Webern Presentation

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Who is the man behind the mask?
A PowerPoint presentation by:
Jason Messinger
By Jason Messinger
“Doomed to a total failure in a deaf world of ignorance and
indifference he inexorably kept on cutting out his diamonds,
his dazzling diamonds, the mines of which he had such a
perfect knowledge.” – Igor Stravinsky
Let’s start with what works he has that makes him a
composer?
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Passacaglia Op. 1
Entflieht auf leichten Kähnen Op. 2
Fünf Lieder Op. 3
Fünf Lieder Op. 4
Fünf Sätze Op. 5
Sechs Stücke Op. 6
Vier Stücke Op. 7
Zwei Lieder Op. 8
Sechs Bagatellen Op. 9
Fünf Stücke Op. 10
Drei kleine Stücke Op. 11
Vier Lieder Op. 12
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Vier Lieder Op. 13
Sechs Lieder Op. 14
Fünf geistliche Lieder Op. 15
Fünf Kanons Op. 16
Drei Volkstexte Op. 17
Drei Lieder Op. 18
Zwei Lieder Op. 19
Streichtrio Op. 20
Symphonie Op. 21
Quartett Op. 22
Drei Gesänge Op. 23
Konzert Op. 24
Drei Lieder Op. 25
 Das Augenlicht Op. 26
 Variationen Op. 27
 Streichquartett Op. 28
 Kantate Nr. 1 Op. 29
 Variationen Op. 30
 Kantate Nr. 2 Op. 31
Let’s review and see just how long these songs would last all
together!!!
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Passacaglia Op. 1
Entflieht auf leichten Kähnen Op. 2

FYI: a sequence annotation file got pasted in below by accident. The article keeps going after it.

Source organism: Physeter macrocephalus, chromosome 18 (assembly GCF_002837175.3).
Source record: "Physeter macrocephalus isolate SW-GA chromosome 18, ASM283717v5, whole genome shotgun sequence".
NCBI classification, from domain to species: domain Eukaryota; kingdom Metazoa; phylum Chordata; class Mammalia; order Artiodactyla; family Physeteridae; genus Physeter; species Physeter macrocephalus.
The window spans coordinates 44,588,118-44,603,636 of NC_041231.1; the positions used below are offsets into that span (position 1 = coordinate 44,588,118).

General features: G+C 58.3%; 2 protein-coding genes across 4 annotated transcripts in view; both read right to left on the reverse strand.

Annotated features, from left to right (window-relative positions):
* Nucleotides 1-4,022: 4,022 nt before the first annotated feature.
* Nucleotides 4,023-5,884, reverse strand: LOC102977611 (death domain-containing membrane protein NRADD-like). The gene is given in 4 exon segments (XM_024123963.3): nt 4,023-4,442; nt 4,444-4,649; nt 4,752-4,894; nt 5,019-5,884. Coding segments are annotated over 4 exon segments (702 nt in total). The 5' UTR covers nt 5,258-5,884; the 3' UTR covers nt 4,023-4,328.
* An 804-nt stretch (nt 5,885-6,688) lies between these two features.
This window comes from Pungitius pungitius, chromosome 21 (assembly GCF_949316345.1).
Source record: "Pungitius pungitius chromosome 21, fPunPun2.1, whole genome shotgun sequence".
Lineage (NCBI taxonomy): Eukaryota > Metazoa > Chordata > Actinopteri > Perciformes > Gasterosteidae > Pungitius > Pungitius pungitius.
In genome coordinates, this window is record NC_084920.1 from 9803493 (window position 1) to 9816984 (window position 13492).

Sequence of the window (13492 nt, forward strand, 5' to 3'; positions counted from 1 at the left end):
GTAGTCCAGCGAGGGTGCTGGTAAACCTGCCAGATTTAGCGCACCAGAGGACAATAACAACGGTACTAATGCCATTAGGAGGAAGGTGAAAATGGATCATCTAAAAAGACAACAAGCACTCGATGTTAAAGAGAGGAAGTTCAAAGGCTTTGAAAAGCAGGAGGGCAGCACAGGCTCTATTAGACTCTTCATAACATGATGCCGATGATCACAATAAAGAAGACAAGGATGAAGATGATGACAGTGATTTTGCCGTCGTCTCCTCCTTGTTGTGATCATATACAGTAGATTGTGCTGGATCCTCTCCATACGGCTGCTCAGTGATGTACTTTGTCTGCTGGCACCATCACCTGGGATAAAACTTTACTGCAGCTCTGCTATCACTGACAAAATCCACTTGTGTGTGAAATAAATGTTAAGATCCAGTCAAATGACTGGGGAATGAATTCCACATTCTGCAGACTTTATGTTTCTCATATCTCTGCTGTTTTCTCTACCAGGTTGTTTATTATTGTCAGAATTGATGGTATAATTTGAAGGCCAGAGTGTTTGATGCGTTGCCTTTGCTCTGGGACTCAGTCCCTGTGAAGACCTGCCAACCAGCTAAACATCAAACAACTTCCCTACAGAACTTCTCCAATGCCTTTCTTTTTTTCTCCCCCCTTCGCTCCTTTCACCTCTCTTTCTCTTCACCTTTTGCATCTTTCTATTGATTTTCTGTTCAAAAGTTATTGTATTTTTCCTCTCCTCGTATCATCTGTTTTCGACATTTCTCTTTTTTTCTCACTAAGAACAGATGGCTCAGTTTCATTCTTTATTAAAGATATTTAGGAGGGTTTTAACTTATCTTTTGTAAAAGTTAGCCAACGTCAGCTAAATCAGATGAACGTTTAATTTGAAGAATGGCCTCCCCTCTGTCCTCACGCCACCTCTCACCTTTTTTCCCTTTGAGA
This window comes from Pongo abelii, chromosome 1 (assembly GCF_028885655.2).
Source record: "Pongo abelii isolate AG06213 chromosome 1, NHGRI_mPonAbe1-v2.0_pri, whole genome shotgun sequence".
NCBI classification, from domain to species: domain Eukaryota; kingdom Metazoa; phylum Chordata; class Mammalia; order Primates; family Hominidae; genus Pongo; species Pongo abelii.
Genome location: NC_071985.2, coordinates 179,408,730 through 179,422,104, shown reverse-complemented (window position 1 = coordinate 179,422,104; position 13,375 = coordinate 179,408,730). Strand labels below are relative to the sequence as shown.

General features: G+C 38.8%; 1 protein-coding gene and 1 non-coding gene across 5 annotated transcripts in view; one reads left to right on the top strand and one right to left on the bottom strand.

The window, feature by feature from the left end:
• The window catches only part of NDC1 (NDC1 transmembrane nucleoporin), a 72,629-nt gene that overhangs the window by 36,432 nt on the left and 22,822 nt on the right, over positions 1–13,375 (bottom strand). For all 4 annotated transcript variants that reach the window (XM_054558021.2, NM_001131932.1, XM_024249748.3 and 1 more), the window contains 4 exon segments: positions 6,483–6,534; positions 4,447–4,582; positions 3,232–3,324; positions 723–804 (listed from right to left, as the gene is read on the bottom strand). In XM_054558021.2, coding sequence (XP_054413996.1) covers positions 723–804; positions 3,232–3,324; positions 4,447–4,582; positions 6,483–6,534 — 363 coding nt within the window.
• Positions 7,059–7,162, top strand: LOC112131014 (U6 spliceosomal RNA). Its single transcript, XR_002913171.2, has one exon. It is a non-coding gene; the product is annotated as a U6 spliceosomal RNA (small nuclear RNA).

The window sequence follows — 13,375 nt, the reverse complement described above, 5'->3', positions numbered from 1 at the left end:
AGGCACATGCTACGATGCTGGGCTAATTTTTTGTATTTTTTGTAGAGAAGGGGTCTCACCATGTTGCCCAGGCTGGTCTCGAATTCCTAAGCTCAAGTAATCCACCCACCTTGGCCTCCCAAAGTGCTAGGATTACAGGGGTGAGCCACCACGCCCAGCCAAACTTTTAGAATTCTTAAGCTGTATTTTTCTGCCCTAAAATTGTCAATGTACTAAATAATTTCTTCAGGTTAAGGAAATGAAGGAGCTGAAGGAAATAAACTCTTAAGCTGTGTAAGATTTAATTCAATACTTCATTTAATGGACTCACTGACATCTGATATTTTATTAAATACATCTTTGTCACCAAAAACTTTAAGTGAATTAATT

Fünf Lieder Op. 3
Fünf Lieder Op. 4
Fünf Sätze Op. 5
Sechs Stücke Op. 6
Vier Stücke Op. 7
Zwei Lieder Op. 8
Sechs Bagatellen Op. 9
Fünf Stücke Op. 10
Drei kleine Stücke Op. 11
Vier Lieder Op. 12
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Vier Lieder Op. 13
Sechs Lieder Op. 14
Fünf geistliche Lieder Op. 15
Fünf Kanons Op. 16
Drei Volkstexte Op. 17
Drei Lieder Op. 18
Zwei Lieder Op. 19
Streichtrio Op. 20
Symphonie Op. 21
Quartett Op. 22
Drei Gesänge Op. 23
Konzert Op. 24
Drei Lieder Op. 25
 Das Augenlicht Op. 26
 Variationen Op. 27
 Streichquartett Op. 28
 Kantate Nr. 1 Op. 29
 Variationen Op. 30
 Kantate Nr. 2 Op. 31
Let’s take a look into Webern’s techniques!
 Music involves the presentation of ideas that can be
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expressed in no other way.
Music operates according to rules of order based on
natural law rather than taste.
Great art does what is necessary, not arbitrary.
Evolution in art is necessary.
History – and thus musical idioms and practices – can
move only forward, not backward!
 Webern argued in a series of lectures published
posthumously as The Path to the New Music.
 Webern argued that twelve-tone music was the
inevitable result of music’s evolution because it
combined the most advanced approaches to pitch (using
all twelve chromatic notes), musical space (integrating
the melodic and harmonic dimensions), and the